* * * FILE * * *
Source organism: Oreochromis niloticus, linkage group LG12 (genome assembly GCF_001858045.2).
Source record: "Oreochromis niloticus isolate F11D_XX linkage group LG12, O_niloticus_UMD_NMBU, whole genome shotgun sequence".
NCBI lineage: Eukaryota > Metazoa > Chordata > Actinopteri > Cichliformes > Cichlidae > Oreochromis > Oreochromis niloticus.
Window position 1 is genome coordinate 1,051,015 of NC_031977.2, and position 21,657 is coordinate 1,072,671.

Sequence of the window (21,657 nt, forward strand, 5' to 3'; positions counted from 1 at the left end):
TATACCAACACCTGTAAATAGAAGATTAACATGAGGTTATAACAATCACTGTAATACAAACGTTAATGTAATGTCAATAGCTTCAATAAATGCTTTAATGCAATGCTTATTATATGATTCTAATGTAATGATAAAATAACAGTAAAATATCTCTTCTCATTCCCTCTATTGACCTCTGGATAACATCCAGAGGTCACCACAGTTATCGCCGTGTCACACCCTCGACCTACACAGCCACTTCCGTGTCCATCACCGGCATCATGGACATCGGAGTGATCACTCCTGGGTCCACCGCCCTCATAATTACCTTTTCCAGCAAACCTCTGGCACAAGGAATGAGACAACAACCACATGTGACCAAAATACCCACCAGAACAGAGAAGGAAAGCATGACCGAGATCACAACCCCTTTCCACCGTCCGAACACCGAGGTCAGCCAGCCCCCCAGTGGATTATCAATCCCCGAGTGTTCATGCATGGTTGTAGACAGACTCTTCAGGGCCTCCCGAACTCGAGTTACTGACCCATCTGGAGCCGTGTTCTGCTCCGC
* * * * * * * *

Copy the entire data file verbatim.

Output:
Source organism: Oreochromis niloticus, linkage group LG12 (genome assembly GCF_001858045.2).
Source record: "Oreochromis niloticus isolate F11D_XX linkage group LG12, O_niloticus_UMD_NMBU, whole genome shotgun sequence".
NCBI lineage: Eukaryota > Metazoa > Chordata > Actinopteri > Cichliformes > Cichlidae > Oreochromis > Oreochromis niloticus.
Window position 1 is genome coordinate 1,051,015 of NC_031977.2, and position 21,657 is coordinate 1,072,671.

Sequence of the window (21,657 nt, forward strand, 5' to 3'; positions counted from 1 at the left end):
TATACCAACACCTGTAAATAGAAGATTAACATGAGGTTATAACAATCACTGTAATACAAACGTTAATGTAATGTCAATAGCTTCAATAAATGCTTTAATGCAATGCTTATTATATGATTCTAATGTAATGATAAAATAACAGTAAAATATCTCTTCTCATTCCCTCTATTGACCTCTGGATAACATCCAGAGGTCACCACAGTTATCGCCGTGTCACACCCTCGACCTACACAGCCACTTCCGTGTCCATCACCGGCATCATGGACATCGGAGTGATCACTCCTGGGTCCACCGCCCTCATAATTACCTTTTCCAGCAAACCTCTGGCACAAGGAATGAGACAACAACCACATGTGACCAAAATACCCACCAGAACAGAGAAGGAAAGCATGACCGAGATCACAACCCCTTTCCACCGTCCGAACACCGAGGTCAGCCAGCCCCCCAGTGGATTATCAATCCCCGAGTGTTCATGCATGGTTGTAGACAGACTCTTCAGGGCCTCCCGAACTCGAGTTACTGACCCATCTGGAGCCGTGTTCTGCTCCGC